2. You can use X - forwarding over a ssh connection. This installation method is described below.


Installing FreeLCS over ssh with X - forwarding

FreeLCS installation requires either a connection to the internet or access to a local Debian / Ubuntu package repository.

This method requires two computers: one Linux or OS X machine with the X windowing system installed (Desktop computer) and the target server (server computer). When using this method the installer runs on the "headless" server, but its windows will appear on the Desktop computer.

ssh   -l   username   192.168.1.1

X11Forward yes
ssh  -X  -C  -l   username   192.168.1.1

sudo apt-get update

sudo  apt-get -y  install  python3  idle3  zip  unzip

wget  http://sourceforge.net/projects/freelcs/files/FreeLCS-3.0.zip

unzip FreeLCS-3.0.zip
cd freelcs
./installer.py

Now after a few seconds the window of the installer program should appear on the Desktop computer, even though the installer really runs on the server. Now you can follow the Ubuntu Desktop installation instructions.



Automatic security updates on Ubuntu Server and Debian

These instructions apply to Ubuntu Server and Debian. If your operating system is Ubuntu Desktop, then you can do the configuration more easily with graphical tools. Instructions for Ubuntu Desktop are here.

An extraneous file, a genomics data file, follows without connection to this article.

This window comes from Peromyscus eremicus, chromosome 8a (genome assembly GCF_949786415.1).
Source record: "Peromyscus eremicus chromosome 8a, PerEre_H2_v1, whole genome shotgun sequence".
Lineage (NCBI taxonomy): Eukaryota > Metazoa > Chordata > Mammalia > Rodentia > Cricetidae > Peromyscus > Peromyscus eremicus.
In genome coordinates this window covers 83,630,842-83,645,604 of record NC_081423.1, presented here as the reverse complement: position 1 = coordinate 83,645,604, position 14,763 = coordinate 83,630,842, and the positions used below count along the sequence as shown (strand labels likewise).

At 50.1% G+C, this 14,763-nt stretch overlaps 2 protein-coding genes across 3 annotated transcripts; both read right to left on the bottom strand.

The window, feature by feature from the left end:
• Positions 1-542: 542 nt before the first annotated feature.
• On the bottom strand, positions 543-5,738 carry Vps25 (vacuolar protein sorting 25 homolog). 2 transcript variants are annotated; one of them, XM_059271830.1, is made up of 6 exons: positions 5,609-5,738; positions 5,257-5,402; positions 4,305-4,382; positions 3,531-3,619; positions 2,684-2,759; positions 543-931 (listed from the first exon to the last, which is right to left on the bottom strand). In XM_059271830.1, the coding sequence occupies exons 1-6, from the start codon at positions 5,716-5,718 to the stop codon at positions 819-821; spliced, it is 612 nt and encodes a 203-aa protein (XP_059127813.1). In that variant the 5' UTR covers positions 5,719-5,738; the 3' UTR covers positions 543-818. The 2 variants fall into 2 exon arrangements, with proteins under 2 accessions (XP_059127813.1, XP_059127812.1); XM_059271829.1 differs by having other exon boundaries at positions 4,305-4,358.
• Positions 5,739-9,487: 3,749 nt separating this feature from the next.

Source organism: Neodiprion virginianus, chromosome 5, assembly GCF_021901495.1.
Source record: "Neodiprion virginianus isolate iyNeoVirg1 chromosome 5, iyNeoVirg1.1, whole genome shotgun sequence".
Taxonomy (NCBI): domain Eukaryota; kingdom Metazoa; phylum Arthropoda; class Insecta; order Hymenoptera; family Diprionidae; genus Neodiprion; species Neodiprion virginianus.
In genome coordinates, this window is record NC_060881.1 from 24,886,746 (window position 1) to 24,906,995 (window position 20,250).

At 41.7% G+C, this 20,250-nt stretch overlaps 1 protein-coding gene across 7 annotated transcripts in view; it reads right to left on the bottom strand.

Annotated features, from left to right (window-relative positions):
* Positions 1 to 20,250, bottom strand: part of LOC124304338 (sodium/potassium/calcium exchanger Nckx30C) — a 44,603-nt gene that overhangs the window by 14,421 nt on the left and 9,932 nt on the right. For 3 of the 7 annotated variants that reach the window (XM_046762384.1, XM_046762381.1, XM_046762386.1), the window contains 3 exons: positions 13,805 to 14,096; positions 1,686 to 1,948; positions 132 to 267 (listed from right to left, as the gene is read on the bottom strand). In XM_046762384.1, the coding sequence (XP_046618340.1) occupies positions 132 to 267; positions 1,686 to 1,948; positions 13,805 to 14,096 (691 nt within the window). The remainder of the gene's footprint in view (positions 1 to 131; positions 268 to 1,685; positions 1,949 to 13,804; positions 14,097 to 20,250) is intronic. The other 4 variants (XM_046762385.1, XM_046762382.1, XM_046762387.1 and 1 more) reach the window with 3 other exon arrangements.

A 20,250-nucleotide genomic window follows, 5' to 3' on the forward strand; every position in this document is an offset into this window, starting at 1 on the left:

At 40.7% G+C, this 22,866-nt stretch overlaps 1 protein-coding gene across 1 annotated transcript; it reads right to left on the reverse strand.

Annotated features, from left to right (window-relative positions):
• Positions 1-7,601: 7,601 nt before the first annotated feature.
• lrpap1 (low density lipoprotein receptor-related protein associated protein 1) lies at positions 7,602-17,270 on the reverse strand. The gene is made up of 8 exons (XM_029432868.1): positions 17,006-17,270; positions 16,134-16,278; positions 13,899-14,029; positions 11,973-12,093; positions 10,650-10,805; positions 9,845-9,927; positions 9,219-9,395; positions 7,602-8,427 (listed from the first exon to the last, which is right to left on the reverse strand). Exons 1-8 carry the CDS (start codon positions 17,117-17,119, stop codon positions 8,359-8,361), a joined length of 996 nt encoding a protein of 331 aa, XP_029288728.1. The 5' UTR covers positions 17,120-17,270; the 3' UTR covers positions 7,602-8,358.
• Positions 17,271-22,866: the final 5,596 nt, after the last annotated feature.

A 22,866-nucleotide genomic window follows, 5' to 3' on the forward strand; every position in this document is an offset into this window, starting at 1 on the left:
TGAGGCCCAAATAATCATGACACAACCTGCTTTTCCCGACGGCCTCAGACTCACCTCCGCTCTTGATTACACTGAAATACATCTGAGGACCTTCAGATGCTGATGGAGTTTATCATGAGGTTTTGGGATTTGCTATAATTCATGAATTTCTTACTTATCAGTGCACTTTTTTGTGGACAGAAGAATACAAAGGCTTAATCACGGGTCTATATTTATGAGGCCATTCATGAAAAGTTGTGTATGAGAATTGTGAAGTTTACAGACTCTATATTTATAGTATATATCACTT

The next intructions sets the operating system to install all security updates automatically.

All following instructions must be run as the root user.
apt-get install unattended-upgrades
dpkg-reconfigure -plow unattended-upgrades
nano -w /etc/apt/apt.conf.d/50unattended-upgrades
"${distro_id}:${distro_codename}-security";

"origin=Debian,archive=stable,label=Debian-Security";

nano -w /etc/apt/apt.conf.d/10periodic

nano -w /etc/apt/apt.conf.d/20auto-upgrades

APT::Periodic::Update-Package-Lists "1";
APT::Periodic::Download-Upgradeable-Packages "1";
APT::Periodic::AutocleanInterval "30";
APT::Periodic::Unattended-Upgrade "1";

The settings we made define that the server will download and install security updates daily. The downloaded installation packages are deleted after 30 days.

When updates are installed then details about the installation are recorded to log files in directory:

/var/log/unattended-upgrades/


Now you can setup automatic reboot once a week so that kernel updates are applied.


Static ip - address for Ubuntu Server and Debian without a GUI

In this example we assing the static ip-address of 192.168.1.1 to the network interface eth0. The default gateway to the internet is the computer at address: 192.168.1.200. We use OpenDNS - service as our name servers (ip-addresses: 208.67.222.222, 208.67.220.220). You need to change these settings to correspond to your network environment.

Important note:

Don't try to change network settings on a remote server through a ssh - connection. There is always the possibility that something goes wrong and you are not able to connect to the server anymore.


sudo nano -w /etc/network/interfaces
auto eth0
iface eth0 inet static

address 192.168.1.1
netmask 255.255.255.0
gateway 192.168.1.200
dns-nameservers  
208.67.222.222   208.67.220.220

You may need to reboot the computer for the changes to take effect.